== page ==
It is a tight fit but the components plugged together as intended. Note the PCB on the underside of the new lid.

When the battery and associated wiring was all nice and snugly fitted, I popped the lid closed and got ready to charge the new LiPo battery.

The new lid in place and ready for charging.

The charger has a double-coloured LED to indicate the state of the charge: red for charging and green for a completed charge. The initial charge takes around 5 hours to accomplish.

According to the supplied documentation, the rated voltage of the battery is 11.1V, with the output voltage range stated as between 9 and 12.6V. The maximum output current is 4A.

Now to test it in the field.

Working F0-29

Now that I have worked an FM satellite (in my case SO-50) the next challenge was to try a SSB satellite.

The basics would be the same I figured, except I would need to use my Yaesu FT-817. In fact, all I needed to do was to switch rigs and take into account that I would be needing to run to 817 off my 7 a/h SLAB, which I would need to slip into a spare camera bag so I could carry it over one shoulder.

The battery is in a camera bag hanging on my left side, and the FT-817 is slung around my neck (I knew the strap would come in handy some day).

So that I could work the satellite single handed out in the field without the aid of computer software, this is what I did:

  1. Set the rig into split mode
  2. Set VFO A to 145.960. This is the uplink.
  3. Set VFO B to 435.840. This is the down link
  4. Make sure the antenna connection is set to the front connector on the radio
  5. Keep the radio set to VFO B

When I saw the satellite is within range (using Satellite Explorer on my PC), I went outside and pointed the antenna into the rough direction of the satellite’s approach. This was roughly north. Then I put out a call (the radio switches to VFO A automatically when the PTT is activated but returns to VFO B when it is released. Then I immediately began tuning down the band to listen for replies.

Sure enough, I heard Wal VK4CBW, George VK2WEL and Geoff VK2ZAZ. I had a very satisfying QSO with them, but it was challenging having to continually alter the receive frequency by hand during the receive cycle while altering the direction of the antenna to take into account changes to direction as well as height, all at the same time.

Next is to think about improving my operating setup, perhaps with some form of automatic tracking capability.

 

 

Springbrook National Park dissapointing

Sunday 21st May 2015 was to be a good opportunity to work some Park to Park contacts as the VK5 mob had organised a mass activation to coincide with the WIA AGM. So I decided to activate Springbrook summit VK4/SE-011 and Springbrook National Park VKFF-0463.

The only problem was that Cyclone Debbie had washed away all bridges leading up to Springbrook. The only access road was a back road through the Numinbah Valley. So my wife and I set off nice and early on the 1 hour 40 minute run, but missed the crucial turn and ended up going the normal way up, via the Gold Coast. By the time I realised my mistake it was too late; we were committed.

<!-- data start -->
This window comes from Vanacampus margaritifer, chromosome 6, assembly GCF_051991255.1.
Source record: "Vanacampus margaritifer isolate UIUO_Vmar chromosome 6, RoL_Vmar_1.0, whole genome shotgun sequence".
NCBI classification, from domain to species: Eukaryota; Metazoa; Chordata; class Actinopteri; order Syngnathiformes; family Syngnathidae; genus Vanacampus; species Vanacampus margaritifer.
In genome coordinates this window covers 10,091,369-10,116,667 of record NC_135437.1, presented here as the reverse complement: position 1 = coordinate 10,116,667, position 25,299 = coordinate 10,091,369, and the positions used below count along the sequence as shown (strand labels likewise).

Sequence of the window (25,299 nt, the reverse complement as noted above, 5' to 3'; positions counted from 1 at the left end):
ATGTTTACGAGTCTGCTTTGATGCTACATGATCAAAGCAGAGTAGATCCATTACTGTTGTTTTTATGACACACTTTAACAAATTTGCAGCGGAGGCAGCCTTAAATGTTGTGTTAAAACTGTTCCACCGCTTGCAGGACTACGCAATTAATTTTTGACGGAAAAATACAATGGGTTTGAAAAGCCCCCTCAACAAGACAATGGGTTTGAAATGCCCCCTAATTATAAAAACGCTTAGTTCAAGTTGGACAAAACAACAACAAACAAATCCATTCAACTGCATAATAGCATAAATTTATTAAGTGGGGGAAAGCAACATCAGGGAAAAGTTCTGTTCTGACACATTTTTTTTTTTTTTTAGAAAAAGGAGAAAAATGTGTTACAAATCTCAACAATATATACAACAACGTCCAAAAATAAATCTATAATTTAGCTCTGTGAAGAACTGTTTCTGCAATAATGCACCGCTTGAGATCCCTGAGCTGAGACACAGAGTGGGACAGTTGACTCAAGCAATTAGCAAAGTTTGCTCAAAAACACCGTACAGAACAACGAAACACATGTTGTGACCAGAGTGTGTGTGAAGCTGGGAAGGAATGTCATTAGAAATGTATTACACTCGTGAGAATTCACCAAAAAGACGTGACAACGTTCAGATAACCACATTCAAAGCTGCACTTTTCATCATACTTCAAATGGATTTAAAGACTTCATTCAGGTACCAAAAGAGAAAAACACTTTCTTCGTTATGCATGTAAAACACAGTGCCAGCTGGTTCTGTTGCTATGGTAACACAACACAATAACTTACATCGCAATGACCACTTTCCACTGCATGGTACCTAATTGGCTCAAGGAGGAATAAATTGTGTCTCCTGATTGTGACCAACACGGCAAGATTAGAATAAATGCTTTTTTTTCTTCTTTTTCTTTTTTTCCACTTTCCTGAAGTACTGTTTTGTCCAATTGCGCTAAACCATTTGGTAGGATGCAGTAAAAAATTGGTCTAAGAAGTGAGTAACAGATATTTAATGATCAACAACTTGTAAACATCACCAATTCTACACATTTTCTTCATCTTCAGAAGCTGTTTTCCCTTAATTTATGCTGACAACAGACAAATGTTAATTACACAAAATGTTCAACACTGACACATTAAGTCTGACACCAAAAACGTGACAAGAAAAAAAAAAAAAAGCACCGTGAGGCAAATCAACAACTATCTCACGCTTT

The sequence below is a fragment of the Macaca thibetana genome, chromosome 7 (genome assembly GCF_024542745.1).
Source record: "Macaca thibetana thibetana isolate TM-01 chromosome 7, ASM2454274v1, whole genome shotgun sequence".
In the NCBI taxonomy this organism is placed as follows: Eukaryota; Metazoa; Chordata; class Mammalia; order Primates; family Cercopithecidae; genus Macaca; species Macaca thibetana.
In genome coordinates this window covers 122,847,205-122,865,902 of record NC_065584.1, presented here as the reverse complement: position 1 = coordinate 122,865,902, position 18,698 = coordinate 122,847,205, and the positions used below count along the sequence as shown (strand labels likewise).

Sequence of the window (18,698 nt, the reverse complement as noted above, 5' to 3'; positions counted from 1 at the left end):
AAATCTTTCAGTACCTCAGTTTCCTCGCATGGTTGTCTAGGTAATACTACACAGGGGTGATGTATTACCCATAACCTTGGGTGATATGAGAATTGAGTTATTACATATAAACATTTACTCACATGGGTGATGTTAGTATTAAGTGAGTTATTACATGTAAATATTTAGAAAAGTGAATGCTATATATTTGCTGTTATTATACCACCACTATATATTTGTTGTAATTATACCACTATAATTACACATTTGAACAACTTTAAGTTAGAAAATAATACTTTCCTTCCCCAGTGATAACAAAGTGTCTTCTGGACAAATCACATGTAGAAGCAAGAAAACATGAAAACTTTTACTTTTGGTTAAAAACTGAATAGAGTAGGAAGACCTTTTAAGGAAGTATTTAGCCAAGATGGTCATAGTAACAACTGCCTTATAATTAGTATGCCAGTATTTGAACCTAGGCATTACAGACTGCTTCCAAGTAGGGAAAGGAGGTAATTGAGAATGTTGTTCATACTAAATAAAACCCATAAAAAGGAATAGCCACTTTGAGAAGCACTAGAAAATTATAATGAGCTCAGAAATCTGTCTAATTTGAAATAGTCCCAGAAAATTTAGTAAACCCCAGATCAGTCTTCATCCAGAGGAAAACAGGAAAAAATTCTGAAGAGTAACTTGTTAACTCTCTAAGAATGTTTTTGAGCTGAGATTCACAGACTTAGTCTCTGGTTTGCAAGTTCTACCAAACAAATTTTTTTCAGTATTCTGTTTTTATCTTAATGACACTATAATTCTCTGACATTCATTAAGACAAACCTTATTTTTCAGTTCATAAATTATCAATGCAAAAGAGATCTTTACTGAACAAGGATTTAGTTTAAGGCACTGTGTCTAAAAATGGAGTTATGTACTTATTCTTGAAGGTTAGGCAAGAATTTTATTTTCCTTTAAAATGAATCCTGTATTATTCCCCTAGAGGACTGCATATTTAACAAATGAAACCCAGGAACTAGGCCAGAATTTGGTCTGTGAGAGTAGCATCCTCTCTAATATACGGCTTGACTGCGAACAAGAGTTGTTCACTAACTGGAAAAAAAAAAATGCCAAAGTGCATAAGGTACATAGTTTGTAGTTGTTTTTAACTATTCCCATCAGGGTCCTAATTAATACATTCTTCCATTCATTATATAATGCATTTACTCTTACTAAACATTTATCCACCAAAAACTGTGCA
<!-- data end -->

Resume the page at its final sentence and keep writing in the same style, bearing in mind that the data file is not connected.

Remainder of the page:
Just as we drove into the Springbrook National Park, we encountered a road block. Those manning it told us what I suspected. If we wanted to reach the summit we’d have to retrace our route back and go the back route – an additional 40 minutes they told us. So we decided to set up the station along the banks of the river just inside the boundary of the park.

My shack for the activation. Nice cover at least.

My rig for the day was the Yaesu FT-817 with an LDG Z-100 Plus ATU, 7a/h gelcell and an endfed antenna supported by a squid pole. My paddle was the Pico Paddle from Palm Radio in Germany.

This was the first time I used my new Sherpa pack. Fabulous.

All went well and I heard loads of traffic on 40m, all working the various VK5 parks. It was the first time I had been working against pile-ups! Fortunately I was able to tail gate a few contacts and worked two parks: Gerard VK2IO in VKFF-1278 and Rob VK2AAC/2 in VKFF-0004. That was the end of my SSB contacts as my 5W was no match for the 100W stations I was competing with. So it was out with the Pico Paddle and within a few minutes I worked Mike VK2CCW and Ian VK2BJT. CW is really great as it allows you to make contacts despite being low power.

I wasn’t able to activate the summit for SOTA; that will be another time now as I have unfinished business. But we did get to log four contacts towards WWFF and saw first hand the damage a cyclone can cause.

DSC01800

These are some of the trees that were up-rooted during the cyclone.

FT-817 Escort for portable work

I came across mention of the FT-817 Escort on You Tube recently and decided it looked like just the thing I needed. So I ordered one from Portable Zero (http://www.portablezero.com/). It arrived, together with a Sherpa Pack that I also fancied, in about a week.

 

The contents of the package, with a good set of instructions.

Installing the side rails and fold-out stand was easy enough, with no dramas at all. And the completed job looked real cool.

I ordered mine in military green; it also is available in black.

The stand eliminates one of my dislikes of the Yaesu FT-817: it’s hard to read the display when out in the field or even in the shack due to the lack of a tilt stand. The escort also offers protection for the knobs, which are easy to damage or move while in the field.

The stand tilts the rig up nicely. It folds away easily too for transportation.

I have enjoyed using the rig now in the shack and look forward to taking it on an activation.

The radio is use in the shack.